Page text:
Castor canadensis is a pretty cool animal. We tend to take them for granted because they're fairly common. Nearly trapped to extinction, the lack of beavers had a profound effect on the landscape (not for the better). But they're back and Goldfarb adroitly illuminates how they live and why they are critical to the maintenance of a healthy ecosystem in their native range.— Nate George
WINNER of the 2019 PEN/E.O. Wilson Literary Science Writing Award
Washington Post "50 Notable Works of Nonfiction"
Science News "Favorite Science Books of 2018"
Booklist "Top Ten Science/Technology Book of 2018"
"A marvelously humor-laced page-turner about the science of semi-aquatic rodents.... A masterpiece of a treatise on the natural world."--The Washington Post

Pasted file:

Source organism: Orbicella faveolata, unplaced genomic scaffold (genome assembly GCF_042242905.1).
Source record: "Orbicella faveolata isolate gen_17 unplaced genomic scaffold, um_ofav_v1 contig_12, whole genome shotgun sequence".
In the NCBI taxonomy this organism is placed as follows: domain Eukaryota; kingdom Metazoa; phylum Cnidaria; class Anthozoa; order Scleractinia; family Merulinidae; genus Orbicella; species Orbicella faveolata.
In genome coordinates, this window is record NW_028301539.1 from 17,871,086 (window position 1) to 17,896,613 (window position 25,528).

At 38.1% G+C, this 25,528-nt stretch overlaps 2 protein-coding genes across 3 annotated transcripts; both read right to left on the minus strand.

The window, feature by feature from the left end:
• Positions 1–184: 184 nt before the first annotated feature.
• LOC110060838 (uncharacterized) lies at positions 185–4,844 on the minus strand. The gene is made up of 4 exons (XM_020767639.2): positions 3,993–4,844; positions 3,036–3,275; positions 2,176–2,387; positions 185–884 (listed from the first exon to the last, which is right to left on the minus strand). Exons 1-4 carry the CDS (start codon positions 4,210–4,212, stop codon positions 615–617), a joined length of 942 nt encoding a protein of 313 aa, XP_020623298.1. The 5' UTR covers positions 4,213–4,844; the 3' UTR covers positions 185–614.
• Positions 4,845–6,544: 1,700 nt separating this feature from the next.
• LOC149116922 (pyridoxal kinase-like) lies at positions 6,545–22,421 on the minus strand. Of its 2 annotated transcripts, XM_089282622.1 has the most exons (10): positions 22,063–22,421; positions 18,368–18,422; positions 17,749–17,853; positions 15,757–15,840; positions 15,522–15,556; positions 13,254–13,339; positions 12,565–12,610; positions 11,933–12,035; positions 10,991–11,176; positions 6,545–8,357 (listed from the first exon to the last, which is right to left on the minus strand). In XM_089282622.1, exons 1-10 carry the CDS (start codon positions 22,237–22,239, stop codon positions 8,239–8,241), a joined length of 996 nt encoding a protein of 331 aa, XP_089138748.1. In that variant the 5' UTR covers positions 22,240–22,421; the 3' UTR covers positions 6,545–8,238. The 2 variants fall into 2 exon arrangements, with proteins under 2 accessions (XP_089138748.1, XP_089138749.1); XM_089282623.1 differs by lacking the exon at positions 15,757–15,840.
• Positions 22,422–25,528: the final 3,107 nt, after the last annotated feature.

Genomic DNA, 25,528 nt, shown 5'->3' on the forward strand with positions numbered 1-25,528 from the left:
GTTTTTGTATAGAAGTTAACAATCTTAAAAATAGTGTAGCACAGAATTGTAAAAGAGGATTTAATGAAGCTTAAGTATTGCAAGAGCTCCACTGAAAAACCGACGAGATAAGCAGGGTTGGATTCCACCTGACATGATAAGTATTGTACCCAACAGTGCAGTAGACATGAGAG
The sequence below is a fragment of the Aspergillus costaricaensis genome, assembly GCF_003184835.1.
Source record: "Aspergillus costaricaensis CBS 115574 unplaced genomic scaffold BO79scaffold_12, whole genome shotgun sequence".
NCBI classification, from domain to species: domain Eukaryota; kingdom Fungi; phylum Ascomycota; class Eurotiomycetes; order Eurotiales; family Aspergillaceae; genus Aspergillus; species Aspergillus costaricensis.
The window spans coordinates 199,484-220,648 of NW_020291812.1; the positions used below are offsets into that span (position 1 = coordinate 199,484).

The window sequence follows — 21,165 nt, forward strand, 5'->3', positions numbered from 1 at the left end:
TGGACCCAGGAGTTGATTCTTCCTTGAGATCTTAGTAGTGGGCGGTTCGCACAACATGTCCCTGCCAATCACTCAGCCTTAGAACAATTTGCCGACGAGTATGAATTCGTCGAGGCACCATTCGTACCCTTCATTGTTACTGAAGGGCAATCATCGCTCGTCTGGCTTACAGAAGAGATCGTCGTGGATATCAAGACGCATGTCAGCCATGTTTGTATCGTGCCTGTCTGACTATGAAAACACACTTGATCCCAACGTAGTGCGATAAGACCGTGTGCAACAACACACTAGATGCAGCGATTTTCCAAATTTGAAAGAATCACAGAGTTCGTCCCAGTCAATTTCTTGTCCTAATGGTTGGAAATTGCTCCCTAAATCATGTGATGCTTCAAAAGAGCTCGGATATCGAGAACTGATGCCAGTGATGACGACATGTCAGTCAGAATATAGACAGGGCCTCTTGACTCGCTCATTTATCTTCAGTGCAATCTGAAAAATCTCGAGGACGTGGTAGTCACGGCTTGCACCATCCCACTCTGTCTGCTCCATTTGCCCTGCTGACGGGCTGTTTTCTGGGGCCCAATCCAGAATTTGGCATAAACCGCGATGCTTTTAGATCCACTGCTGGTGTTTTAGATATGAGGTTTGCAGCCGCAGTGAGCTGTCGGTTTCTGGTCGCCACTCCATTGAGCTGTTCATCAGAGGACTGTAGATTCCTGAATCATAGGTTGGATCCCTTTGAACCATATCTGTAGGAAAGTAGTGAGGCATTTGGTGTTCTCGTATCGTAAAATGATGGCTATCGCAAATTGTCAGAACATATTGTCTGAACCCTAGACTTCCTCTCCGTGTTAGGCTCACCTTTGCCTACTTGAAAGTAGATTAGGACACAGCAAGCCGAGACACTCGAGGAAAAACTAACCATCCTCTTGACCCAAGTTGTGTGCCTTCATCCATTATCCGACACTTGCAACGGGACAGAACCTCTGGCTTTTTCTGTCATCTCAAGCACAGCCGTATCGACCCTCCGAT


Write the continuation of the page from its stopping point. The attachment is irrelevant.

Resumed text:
In Eager, environmental journalist Ben Goldfarb reveals that our modern idea of what a healthy landscape looks like and how it functions is wrong, distorted by the fur trade that once trapped out millions of beavers from North America's lakes and rivers. The consequences of losing beavers were profound: streams eroded, wetlands dried up, and species from salmon to swans lost vital habitat. Today, a growing coalition of "Beaver Believers"--including scientists, ranchers, and passionate citizens--recognizes that ecosystems with beavers are far healthier, for humans and non-humans alike, than those without them. From the Nevada deserts to the Scottish highlands, Believers are now hard at work restoring these industrious rodents to their former haunts. Eager is a powerful story about one of the world's most influential species, how North America was colonized, how our landscapes have changed over the centuries, and how beavers can help us fight drought, flooding, wildfire, extinction, and the ravages of climate change. Ultimately, it's about how we can learn to coexist, harmoniously and even beneficially, with our fellow travelers on this planet.